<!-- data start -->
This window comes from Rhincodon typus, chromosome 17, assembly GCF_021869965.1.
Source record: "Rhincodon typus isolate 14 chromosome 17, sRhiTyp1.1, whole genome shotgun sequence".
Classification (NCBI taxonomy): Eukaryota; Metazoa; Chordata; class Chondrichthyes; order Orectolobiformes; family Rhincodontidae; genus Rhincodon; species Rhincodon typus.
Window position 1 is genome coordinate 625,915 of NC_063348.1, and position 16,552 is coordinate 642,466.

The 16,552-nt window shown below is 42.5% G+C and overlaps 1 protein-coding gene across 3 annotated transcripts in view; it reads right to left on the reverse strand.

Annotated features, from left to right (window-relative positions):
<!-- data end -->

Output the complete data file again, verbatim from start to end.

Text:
This window comes from Rhincodon typus, chromosome 17, assembly GCF_021869965.1.
Source record: "Rhincodon typus isolate 14 chromosome 17, sRhiTyp1.1, whole genome shotgun sequence".
Classification (NCBI taxonomy): Eukaryota; Metazoa; Chordata; class Chondrichthyes; order Orectolobiformes; family Rhincodontidae; genus Rhincodon; species Rhincodon typus.
Window position 1 is genome coordinate 625,915 of NC_063348.1, and position 16,552 is coordinate 642,466.

The 16,552-nt window shown below is 42.5% G+C and overlaps 1 protein-coding gene across 3 annotated transcripts in view; it reads right to left on the reverse strand.

Annotated features, from left to right (window-relative positions):